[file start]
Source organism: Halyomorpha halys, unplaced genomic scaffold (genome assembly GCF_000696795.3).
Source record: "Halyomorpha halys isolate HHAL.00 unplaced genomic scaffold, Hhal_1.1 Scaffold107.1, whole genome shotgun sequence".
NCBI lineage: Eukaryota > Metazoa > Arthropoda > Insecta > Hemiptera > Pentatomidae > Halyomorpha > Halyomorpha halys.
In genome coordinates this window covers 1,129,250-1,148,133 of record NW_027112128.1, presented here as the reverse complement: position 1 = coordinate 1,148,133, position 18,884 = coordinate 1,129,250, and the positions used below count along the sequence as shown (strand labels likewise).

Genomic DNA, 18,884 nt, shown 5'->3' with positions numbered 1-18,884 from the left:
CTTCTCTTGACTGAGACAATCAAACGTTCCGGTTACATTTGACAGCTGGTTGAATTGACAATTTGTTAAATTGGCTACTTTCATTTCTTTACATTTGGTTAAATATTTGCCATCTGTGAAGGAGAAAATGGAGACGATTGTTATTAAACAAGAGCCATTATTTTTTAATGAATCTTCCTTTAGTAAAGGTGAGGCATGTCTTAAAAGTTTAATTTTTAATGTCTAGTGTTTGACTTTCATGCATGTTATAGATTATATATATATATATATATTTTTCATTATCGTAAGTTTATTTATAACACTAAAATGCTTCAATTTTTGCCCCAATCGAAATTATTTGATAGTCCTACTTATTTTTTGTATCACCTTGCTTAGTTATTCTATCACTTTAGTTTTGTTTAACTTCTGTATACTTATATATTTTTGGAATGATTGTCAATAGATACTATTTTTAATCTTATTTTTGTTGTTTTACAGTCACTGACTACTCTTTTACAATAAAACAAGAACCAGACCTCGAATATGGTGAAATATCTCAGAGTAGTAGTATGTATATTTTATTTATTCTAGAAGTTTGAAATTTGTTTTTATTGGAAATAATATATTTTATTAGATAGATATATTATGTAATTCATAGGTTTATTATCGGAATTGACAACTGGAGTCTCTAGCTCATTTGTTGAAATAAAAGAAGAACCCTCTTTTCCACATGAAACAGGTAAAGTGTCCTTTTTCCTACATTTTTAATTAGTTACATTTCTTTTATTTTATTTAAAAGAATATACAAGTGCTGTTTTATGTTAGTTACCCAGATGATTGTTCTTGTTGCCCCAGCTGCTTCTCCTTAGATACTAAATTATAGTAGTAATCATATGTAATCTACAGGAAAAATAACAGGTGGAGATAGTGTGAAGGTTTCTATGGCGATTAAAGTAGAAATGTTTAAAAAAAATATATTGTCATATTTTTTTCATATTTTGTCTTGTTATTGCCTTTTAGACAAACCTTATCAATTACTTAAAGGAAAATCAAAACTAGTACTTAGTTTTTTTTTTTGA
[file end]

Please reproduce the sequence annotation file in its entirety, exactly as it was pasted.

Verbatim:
Source organism: Halyomorpha halys, unplaced genomic scaffold (genome assembly GCF_000696795.3).
Source record: "Halyomorpha halys isolate HHAL.00 unplaced genomic scaffold, Hhal_1.1 Scaffold107.1, whole genome shotgun sequence".
NCBI lineage: Eukaryota > Metazoa > Arthropoda > Insecta > Hemiptera > Pentatomidae > Halyomorpha > Halyomorpha halys.
In genome coordinates this window covers 1,129,250-1,148,133 of record NW_027112128.1, presented here as the reverse complement: position 1 = coordinate 1,148,133, position 18,884 = coordinate 1,129,250, and the positions used below count along the sequence as shown (strand labels likewise).

Genomic DNA, 18,884 nt, shown 5'->3' with positions numbered 1-18,884 from the left:
CTTCTCTTGACTGAGACAATCAAACGTTCCGGTTACATTTGACAGCTGGTTGAATTGACAATTTGTTAAATTGGCTACTTTCATTTCTTTACATTTGGTTAAATATTTGCCATCTGTGAAGGAGAAAATGGAGACGATTGTTATTAAACAAGAGCCATTATTTTTTAATGAATCTTCCTTTAGTAAAGGTGAGGCATGTCTTAAAAGTTTAATTTTTAATGTCTAGTGTTTGACTTTCATGCATGTTATAGATTATATATATATATATATATTTTTCATTATCGTAAGTTTATTTATAACACTAAAATGCTTCAATTTTTGCCCCAATCGAAATTATTTGATAGTCCTACTTATTTTTTGTATCACCTTGCTTAGTTATTCTATCACTTTAGTTTTGTTTAACTTCTGTATACTTATATATTTTTGGAATGATTGTCAATAGATACTATTTTTAATCTTATTTTTGTTGTTTTACAGTCACTGACTACTCTTTTACAATAAAACAAGAACCAGACCTCGAATATGGTGAAATATCTCAGAGTAGTAGTATGTATATTTTATTTATTCTAGAAGTTTGAAATTTGTTTTTATTGGAAATAATATATTTTATTAGATAGATATATTATGTAATTCATAGGTTTATTATCGGAATTGACAACTGGAGTCTCTAGCTCATTTGTTGAAATAAAAGAAGAACCCTCTTTTCCACATGAAACAGGTAAAGTGTCCTTTTTCCTACATTTTTAATTAGTTACATTTCTTTTATTTTATTTAAAAGAATATACAAGTGCTGTTTTATGTTAGTTACCCAGATGATTGTTCTTGTTGCCCCAGCTGCTTCTCCTTAGATACTAAATTATAGTAGTAATCATATGTAATCTACAGGAAAAATAACAGGTGGAGATAGTGTGAAGGTTTCTATGGCGATTAAAGTAGAAATGTTTAAAAAAAATATATTGTCATATTTTTTTCATATTTTGTCTTGTTATTGCCTTTTAGACAAACCTTATCAATTACTTAAAGGAAAATCAAAACTAGTACTTAGTTTTTTTTTTTGA